‘On Tuesday last the remains of the late astronomer royal were deposited in the churchyard of Lee, Kent. They were attended to the grave by his successor, Professor Airy, by the three assistants of the deceased, by Mr Henry Warbuton, M.P., together with a few relatives and personal friends. Mr Pond having always expressed a desire that the place of his internment should be the beautifully-situated churchyard of Lee, application was made to the rector for his consent to carry the wish into execution, but, on account of the place being small, and already so full that room was with difficulty found for the actual parishioners, permission was not in the first instance granted. On reflection however, the Rev. Mr. Lock, recollecting that the tomb of a former astronomer royal, the celebrated Dr. Edmond Halley, who died in 1743, and was buried at Lee, had never been tenanted by a single individual except that distinguished philosopher himself, and his wife and daughter, and considering that, as 93 years [23 in The Standard] had elapsed since he was therein deposited, it was highly improbable that any claim would be made in behalf of his descendents, with very good feeling directed that the receptacle of Dr Halley’s remains should also become that of one of his successors. Thus, by an accidental and remarkable coincidence, the material part of two philosophers, who held the same appointment, who, while living, inhabited the same dwelling, now rest in the same grave. …’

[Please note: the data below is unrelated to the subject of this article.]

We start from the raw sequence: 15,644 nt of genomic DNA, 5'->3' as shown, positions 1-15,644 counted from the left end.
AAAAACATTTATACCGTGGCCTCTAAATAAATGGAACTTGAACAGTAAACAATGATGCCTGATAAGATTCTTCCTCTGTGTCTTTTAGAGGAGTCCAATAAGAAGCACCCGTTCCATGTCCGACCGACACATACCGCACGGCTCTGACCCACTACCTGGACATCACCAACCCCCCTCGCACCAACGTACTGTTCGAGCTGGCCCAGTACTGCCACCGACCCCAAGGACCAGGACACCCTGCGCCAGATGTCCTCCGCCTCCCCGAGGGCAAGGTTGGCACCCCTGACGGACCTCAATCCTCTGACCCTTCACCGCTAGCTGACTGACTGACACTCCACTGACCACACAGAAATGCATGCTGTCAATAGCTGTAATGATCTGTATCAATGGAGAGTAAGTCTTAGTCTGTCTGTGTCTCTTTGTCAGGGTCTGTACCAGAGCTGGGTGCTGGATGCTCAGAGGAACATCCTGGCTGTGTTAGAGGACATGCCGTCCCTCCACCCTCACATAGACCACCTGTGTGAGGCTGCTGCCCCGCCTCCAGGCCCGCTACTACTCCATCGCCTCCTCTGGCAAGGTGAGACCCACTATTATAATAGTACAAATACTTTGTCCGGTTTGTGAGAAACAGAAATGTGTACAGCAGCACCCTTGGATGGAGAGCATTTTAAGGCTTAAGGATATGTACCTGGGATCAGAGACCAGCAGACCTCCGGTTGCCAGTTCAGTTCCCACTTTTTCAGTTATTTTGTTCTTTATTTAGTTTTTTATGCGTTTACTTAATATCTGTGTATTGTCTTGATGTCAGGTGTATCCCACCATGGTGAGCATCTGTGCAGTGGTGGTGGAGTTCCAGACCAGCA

Whilst some parts of the report are corroborated by Airy (who succeeded Pond as Astronomer Royal), others are not. In his journal (RGO6/24), on 7 September he recorded: ‘Mr Pond died at 7 this morning’ and on the 13 September: ‘Rainy. This morning I attended Mr Pond’s funeral; only Mr Main and Mr Glaisher left at home.’ Main and Glaisher were both appointed by Airy. The remaining four assistants, Belville, Richardson, Ellis Snr. and Rogerson had all been appointed by Pond and Airy implies that all four of them were in attendance. Given that Belville had been Pond’s ward (he arrived at the Observatory with Pond in 1811), it is possible that he was included amongst the relatives rather than the assistants in the report. There is no mention of Pond’s wife Anne. Although one might assume that this was because at that time, women often didn’t attend funerals ... there might perhaps have been another reason.